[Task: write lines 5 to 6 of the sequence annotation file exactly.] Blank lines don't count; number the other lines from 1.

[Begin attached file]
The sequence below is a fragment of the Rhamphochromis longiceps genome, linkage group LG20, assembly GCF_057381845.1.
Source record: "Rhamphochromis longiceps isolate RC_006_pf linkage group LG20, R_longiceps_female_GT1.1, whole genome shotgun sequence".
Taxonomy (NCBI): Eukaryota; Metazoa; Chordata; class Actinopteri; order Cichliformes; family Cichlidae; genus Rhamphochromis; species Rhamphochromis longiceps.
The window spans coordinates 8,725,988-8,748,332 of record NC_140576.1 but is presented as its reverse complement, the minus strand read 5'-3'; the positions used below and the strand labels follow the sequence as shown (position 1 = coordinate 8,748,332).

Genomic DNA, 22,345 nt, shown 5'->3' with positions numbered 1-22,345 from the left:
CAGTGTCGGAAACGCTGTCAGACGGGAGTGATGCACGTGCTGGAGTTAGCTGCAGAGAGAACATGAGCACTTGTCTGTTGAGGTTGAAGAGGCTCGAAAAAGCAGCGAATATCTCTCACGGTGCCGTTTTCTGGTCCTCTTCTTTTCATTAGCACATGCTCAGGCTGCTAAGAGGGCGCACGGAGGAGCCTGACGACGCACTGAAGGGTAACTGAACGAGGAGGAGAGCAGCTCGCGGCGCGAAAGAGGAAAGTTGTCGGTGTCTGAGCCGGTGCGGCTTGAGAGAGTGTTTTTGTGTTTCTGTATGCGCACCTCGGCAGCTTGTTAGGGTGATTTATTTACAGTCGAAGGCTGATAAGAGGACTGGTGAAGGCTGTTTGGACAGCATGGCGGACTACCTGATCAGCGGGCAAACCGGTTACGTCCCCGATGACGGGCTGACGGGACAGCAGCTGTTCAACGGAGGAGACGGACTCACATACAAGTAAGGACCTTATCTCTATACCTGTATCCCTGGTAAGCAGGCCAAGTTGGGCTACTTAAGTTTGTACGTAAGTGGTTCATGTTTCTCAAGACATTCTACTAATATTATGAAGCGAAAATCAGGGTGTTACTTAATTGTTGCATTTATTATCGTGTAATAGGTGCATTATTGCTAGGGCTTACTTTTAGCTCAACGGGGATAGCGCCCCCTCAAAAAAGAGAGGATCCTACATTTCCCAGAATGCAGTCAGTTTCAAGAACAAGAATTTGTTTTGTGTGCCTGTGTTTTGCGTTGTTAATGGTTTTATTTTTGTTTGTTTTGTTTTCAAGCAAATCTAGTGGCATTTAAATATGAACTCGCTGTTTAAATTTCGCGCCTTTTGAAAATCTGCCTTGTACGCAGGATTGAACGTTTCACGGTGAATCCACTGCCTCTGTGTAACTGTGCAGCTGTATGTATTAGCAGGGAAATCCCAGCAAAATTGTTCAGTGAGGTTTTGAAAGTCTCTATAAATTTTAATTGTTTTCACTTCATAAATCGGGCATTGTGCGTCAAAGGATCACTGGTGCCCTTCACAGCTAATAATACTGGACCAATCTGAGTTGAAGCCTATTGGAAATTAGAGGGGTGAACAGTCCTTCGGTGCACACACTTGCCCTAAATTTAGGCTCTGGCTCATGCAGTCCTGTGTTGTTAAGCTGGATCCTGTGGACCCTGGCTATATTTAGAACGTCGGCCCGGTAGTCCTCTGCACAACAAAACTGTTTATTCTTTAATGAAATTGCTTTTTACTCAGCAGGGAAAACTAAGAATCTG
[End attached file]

Genomic DNA, 22,345 nt, shown 5'->3' with positions numbered 1-22,345 from the left:
CAGTGTCGGAAACGCTGTCAGACGGGAGTGATGCACGTGCTGGAGTTAGCTGCAGAGAGAACATGAGCACTTGTCTGTTGAGGTTGAAGAGGCTCGAAAAAGCAGCGAATATCTCTCACGGTGCCGTTTTCTGGTCCTCTTCTTTTCATTAGCACATGCTCAGGCTGCTAAGAGGGCGCACGGAGGAGCCTGACGACGCACTGAAGGGTAACTGAACGAGGAGGAGAGCAGCTCGCGGCGCGAAAGAGGAAAGTTGTCGGTGTCTGAGCCGGTGCGGCTTGAGAGAGTGTTTTTGTGTTTCTGTATGCGCACCTCGGCAGCTTGTTAGGGTGATTTATTTACAGTCGAAGGCTGATAAGAGGACTGGTGAAGGCTGTTTGGACAGCATGGCGGACTACCTGATCAGCGGGCAAACCGGTTACGTCCCCGATGACGGGCTGACGGGACAGCAGCTGTTCAACGGAGGAGACGGACTCACATACAAGTAAGGACCTTATCTCTATACCTGTATCCCTGGTAAGCAGGCCAAGTTGGGCTACTTAAGTTTGTACGTAAGTGGTTCATGTTTCTCAAGACATTCTACTAATATTATGAAGCGAAAATCAGGGTGTTACTTAATTGTTGCATTTATTATCGTGTAATAGGTGCATTATTGCTAGGGCTTACTTTTAGCTCAACGGGGATAGCGCCCCCTCAAAAAAGAGAGGATCCTACATTTCCCAGAATGCAGTCAGTTTCAAGAACAAGAATTTGTTTTGTGTGCCTGTGTTTTGCGTTGTTAATGGTTTTATTTTTGTTTGTTTTGTTTTCAAGCAAATCTAGTGGCATTTAAATATGAACTCGCTGTTTAAATTTCGCGCCTTTTGAAAATCTGCCTTGTACGCAGGATTGAACGTTTCACGGTGAATCCACTGCCTCTGTGTAACTGTGCAGCTGTATGTATTAGCAGGGAAATCCCAGCAAAATTGTTCAGTGAGGTTTTGAAAGTCTCTATAAATTTTAATTGTTTTCACTTCATAAATCGGGCATTGTGCGTCAAAGGATCACTGGTGCCCTTCACAGCTAATAATACTGGACCAATCTGAGTTGAAGCCTATTGGAAATTAGAGGGGTGAACAGTCCTTCGGTGCACACACTTGCCCTAAATTTAGGCTCTGGCTCATGCAGTCCTGTGTTGTTAAGCTGGATCCTGTGGACCCTGGCTATATTTAGAACGTCGGCCCGGTAGTCCTCTGCACAACAAAACTGTTTATTCTTTAATGAAATTGCTTTTTACTCAGCAGGGAAAACTAAGAATCTG